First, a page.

Intriguing from the off, this is a real page-turner. Comparable to Before I Go to Sleep, although as realisation dawned on me as to what was actually going on it didn't quite make my heart thump in the same way. I think the difference was partly down to the fact that I really didn't care about any of the characters in this book, which was a shame and could have made a very good book brilliant.
I'd read The Rosie Project last year and loved it so was very much looking forward to the sequel. Now married, Don and Rosie have moved from Australia to New York but the course of true love – and life generally – does not run smoothly for our hero. Once Rosie breaks the momentous news that she and Don are going to be parents, Don's ordered life soon spirals out of control.
I found myself laughing out loud (and sometimes cringing) as Don's unconventional outlook on life and love coupled with the often dangerous advice of his best friend Gene sends him spinning from one crisis to the next. Hilariously funny and charming, with a brilliantly imagined central character, this follow up to The Rosie Project does not disappoint.
by Andy Jones
The Two of Us is about Fisher and Ivy, sort of work colleagues who have been together for a little under three weeks. Three weeks getting to know each other – extremely well. Then suddenly, Ivy changes. The story is narrated through Fisher’s eyes. We see how he views their relationship and how they go through ups and downs together. Fisher is dealing with his best friend El who is dying of Huntingdon’s and Ivy with her brother’s marital issues.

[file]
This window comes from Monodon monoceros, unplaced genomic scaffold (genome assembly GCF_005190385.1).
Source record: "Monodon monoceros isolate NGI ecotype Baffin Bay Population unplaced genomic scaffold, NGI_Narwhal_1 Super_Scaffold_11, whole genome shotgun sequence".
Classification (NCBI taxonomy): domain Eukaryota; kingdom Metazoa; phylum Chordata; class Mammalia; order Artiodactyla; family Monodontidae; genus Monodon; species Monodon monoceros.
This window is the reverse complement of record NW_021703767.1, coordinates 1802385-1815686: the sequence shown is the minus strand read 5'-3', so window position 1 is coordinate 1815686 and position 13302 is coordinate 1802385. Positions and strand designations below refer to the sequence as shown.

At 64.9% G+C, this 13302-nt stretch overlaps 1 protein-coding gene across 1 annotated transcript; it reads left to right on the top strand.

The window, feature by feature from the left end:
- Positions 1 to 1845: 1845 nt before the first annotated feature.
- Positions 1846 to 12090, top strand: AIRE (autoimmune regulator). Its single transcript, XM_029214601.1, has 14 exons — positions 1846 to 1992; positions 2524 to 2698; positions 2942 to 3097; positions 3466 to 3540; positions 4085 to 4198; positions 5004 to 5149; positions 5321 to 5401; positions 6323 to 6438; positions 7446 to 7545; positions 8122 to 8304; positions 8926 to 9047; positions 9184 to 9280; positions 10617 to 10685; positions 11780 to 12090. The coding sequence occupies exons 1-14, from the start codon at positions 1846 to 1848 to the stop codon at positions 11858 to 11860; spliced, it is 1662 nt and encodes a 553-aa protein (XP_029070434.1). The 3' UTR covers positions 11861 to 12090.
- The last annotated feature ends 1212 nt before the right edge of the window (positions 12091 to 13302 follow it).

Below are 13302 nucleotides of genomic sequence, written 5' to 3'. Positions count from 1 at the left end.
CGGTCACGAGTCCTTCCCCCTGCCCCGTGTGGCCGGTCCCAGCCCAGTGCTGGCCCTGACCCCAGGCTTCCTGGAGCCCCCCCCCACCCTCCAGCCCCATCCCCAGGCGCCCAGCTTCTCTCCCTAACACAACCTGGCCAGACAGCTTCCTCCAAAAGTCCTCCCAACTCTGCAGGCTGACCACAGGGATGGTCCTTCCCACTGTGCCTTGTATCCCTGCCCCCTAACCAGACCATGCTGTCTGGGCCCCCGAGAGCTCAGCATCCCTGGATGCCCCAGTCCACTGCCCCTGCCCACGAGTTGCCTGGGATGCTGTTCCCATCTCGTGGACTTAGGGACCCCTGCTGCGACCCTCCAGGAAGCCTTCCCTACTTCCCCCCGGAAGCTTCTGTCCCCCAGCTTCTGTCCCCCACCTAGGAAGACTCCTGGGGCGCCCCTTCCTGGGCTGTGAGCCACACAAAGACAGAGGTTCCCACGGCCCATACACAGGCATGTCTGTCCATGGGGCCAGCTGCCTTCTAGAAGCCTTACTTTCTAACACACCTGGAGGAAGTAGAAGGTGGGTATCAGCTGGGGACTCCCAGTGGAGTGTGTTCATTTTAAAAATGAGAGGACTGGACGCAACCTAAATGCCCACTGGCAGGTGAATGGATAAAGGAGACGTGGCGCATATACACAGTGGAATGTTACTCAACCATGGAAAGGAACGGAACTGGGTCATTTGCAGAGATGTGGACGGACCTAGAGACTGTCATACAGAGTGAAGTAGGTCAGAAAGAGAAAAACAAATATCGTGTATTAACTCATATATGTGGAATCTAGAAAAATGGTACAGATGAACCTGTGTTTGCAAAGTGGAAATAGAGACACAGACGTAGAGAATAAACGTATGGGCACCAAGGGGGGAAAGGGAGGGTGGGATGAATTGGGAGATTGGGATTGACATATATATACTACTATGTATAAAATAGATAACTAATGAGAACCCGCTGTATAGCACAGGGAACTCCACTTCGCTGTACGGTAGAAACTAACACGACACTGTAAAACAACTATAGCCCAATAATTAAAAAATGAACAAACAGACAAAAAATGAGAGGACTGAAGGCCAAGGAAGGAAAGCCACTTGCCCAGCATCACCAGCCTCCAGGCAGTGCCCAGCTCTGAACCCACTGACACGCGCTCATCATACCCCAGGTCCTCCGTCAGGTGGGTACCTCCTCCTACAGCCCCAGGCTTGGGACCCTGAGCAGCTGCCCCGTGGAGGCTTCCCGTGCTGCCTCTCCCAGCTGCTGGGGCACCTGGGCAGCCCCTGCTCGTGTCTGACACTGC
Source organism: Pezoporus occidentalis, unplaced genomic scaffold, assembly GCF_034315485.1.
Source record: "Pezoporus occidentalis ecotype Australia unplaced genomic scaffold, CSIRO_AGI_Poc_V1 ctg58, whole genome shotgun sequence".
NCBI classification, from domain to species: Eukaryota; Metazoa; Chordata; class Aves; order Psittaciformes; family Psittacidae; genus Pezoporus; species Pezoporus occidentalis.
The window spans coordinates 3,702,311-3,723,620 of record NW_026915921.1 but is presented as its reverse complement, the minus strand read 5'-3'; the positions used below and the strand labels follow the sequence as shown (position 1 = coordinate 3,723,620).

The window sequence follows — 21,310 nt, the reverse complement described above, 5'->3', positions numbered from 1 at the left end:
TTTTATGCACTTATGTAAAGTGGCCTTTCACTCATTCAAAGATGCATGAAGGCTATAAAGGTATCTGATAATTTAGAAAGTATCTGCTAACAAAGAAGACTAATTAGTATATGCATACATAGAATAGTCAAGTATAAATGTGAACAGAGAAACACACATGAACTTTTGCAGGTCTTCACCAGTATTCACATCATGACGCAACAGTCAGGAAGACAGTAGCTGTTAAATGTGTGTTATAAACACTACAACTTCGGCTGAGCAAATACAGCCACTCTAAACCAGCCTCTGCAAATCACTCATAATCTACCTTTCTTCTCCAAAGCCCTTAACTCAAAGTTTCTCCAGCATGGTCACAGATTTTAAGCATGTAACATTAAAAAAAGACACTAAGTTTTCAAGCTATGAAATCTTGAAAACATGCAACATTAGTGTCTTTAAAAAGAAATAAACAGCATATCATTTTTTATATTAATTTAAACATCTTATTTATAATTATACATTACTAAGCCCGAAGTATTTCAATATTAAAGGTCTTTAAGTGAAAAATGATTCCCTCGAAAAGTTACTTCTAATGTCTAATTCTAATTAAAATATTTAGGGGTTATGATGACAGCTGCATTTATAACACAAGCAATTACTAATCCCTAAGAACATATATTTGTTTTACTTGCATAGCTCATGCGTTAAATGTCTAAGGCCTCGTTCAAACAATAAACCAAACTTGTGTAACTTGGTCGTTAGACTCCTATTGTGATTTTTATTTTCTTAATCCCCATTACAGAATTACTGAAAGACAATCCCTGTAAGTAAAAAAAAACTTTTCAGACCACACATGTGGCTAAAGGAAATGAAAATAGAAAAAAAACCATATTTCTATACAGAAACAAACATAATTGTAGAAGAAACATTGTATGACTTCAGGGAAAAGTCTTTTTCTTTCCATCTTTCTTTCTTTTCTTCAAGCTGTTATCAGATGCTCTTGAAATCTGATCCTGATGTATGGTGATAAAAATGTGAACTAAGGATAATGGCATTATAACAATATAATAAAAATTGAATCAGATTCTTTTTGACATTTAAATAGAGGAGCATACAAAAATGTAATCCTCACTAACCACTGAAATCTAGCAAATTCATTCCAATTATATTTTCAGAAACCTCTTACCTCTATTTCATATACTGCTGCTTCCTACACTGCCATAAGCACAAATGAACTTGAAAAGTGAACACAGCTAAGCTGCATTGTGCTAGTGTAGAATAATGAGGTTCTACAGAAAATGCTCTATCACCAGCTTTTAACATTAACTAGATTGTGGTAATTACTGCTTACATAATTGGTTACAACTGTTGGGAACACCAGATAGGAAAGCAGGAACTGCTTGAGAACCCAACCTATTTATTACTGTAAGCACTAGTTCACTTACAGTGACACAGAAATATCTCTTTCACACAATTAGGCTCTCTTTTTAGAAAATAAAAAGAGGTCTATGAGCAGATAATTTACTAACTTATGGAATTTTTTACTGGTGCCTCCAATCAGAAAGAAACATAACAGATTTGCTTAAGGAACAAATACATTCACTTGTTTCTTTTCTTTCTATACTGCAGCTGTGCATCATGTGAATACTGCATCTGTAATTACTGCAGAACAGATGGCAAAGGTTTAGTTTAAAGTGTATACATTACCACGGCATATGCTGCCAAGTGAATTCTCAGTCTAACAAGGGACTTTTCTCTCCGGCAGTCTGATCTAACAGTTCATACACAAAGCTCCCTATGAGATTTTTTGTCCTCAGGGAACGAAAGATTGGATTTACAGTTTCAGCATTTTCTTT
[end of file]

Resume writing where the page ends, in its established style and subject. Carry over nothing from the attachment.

I absolutely loved this book; it’s funny, heart warming, tender and heart-breaking. I felt like I could relate to the characters and their experiences, which are pretty much what every couple goes through when getting to know each other. It shows how relationships and loved ones should not be taken for granted. I’m also sure if this story was narrated through Ivy’s eyes it would be totally different, but none the less I liked Fisher’s point of view. The characters are so well developed that I began to feel like they were people I knew.
I‘d definitely recommend this title for all readers looking for a memorable read. (It would also be excellent as a movie!) Excellent story telling from Andy Jones, I’ll keep my eye out for his titles in the future.
by Tony Parsons
Tony Parsons is best known for his sweet-natured book Man and Boy, which sold millions of copies. His latest is a very different bag: a crime thriller. I’ll admit I wasn’t one of those millions of fans, and I haven’t even read many crime books either. Still, the big question is: how will he fare now he’s changed genre?
Well, he certainly knows how to keep readers turning the pages, and guessing whodunit? His hero DC Wolfe is also a likeable bloke. He’ll be familiar to anyone who has read Parsons before - he’s a single dad with a young kid. Parsons has said he wants to give crime writing some heart and Wolfe is definitely someone you can feel for. Amidst all the murder, their father-daughter relationship provides welcome relief.
The opening scene is really gory and I was a bit worried the whole book might be like that. Luckily, the rest of it isn’t so stomach turning. The story is sprinkled with interesting crime and policing facts, which also help create a more believable world. One reservation is that the victims are a tad one dimensional and hard to like. Overall though The Murder Bag is the perfect addition for any handbag, man bag, or even forensic scientist’s murder bag.
by Hannah Kent
Based on the true story of the last woman to be executed in 19th century Iceland you know from the outset that this isn't going to be a cheery read. Almost everything about it is bleak, from the inhospitable climate to the inevitable end, but it's compelling and beautiful in its bleakness if that's possible. The comparison to Margaret Atwood's Alias Grace was the hook for me and it's a good comparison - uplifting it's certainly not; it's a tragic tale of love and betrayal that will continue to haunt you long after the last page.